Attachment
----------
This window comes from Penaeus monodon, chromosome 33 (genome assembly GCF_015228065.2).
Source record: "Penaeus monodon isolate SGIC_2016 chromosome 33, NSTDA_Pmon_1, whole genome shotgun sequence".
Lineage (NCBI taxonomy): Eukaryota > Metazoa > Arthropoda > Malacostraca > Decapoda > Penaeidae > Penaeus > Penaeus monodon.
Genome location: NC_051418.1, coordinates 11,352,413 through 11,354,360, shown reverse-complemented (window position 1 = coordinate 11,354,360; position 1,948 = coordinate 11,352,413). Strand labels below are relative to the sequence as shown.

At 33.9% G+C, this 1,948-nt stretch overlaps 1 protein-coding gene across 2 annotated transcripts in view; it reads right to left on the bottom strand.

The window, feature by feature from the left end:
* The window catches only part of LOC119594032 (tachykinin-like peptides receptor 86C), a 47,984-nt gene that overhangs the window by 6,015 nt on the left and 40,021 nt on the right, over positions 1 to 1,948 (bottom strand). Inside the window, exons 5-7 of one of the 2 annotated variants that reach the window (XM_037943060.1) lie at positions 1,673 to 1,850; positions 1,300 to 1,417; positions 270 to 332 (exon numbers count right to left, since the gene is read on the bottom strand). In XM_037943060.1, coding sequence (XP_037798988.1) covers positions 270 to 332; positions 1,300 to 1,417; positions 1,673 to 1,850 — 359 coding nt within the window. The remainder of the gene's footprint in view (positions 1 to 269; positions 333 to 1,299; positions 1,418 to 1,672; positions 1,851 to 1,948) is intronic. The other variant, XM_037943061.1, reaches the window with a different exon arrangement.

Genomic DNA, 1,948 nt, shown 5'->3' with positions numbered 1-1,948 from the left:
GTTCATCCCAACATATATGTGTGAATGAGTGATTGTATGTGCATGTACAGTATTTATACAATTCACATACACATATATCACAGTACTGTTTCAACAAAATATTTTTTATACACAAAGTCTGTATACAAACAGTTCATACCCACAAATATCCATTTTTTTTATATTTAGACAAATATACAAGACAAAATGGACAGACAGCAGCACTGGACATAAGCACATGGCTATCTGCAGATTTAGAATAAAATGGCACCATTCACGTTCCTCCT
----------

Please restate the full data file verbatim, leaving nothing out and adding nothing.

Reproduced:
This window comes from Penaeus monodon, chromosome 33 (genome assembly GCF_015228065.2).
Source record: "Penaeus monodon isolate SGIC_2016 chromosome 33, NSTDA_Pmon_1, whole genome shotgun sequence".
Lineage (NCBI taxonomy): Eukaryota > Metazoa > Arthropoda > Malacostraca > Decapoda > Penaeidae > Penaeus > Penaeus monodon.
Genome location: NC_051418.1, coordinates 11,352,413 through 11,354,360, shown reverse-complemented (window position 1 = coordinate 11,354,360; position 1,948 = coordinate 11,352,413). Strand labels below are relative to the sequence as shown.

At 33.9% G+C, this 1,948-nt stretch overlaps 1 protein-coding gene across 2 annotated transcripts in view; it reads right to left on the bottom strand.

The window, feature by feature from the left end:
* The window catches only part of LOC119594032 (tachykinin-like peptides receptor 86C), a 47,984-nt gene that overhangs the window by 6,015 nt on the left and 40,021 nt on the right, over positions 1 to 1,948 (bottom strand). Inside the window, exons 5-7 of one of the 2 annotated variants that reach the window (XM_037943060.1) lie at positions 1,673 to 1,850; positions 1,300 to 1,417; positions 270 to 332 (exon numbers count right to left, since the gene is read on the bottom strand). In XM_037943060.1, coding sequence (XP_037798988.1) covers positions 270 to 332; positions 1,300 to 1,417; positions 1,673 to 1,850 — 359 coding nt within the window. The remainder of the gene's footprint in view (positions 1 to 269; positions 333 to 1,299; positions 1,418 to 1,672; positions 1,851 to 1,948) is intronic. The other variant, XM_037943061.1, reaches the window with a different exon arrangement.

Genomic DNA, 1,948 nt, shown 5'->3' with positions numbered 1-1,948 from the left:
GTTCATCCCAACATATATGTGTGAATGAGTGATTGTATGTGCATGTACAGTATTTATACAATTCACATACACATATATCACAGTACTGTTTCAACAAAATATTTTTTATACACAAAGTCTGTATACAAACAGTTCATACCCACAAATATCCATTTTTTTTATATTTAGACAAATATACAAGACAAAATGGACAGACAGCAGCACTGGACATAAGCACATGGCTATCTGCAGATTTAGAATAAAATGGCACCATTCACGTTCCTCCT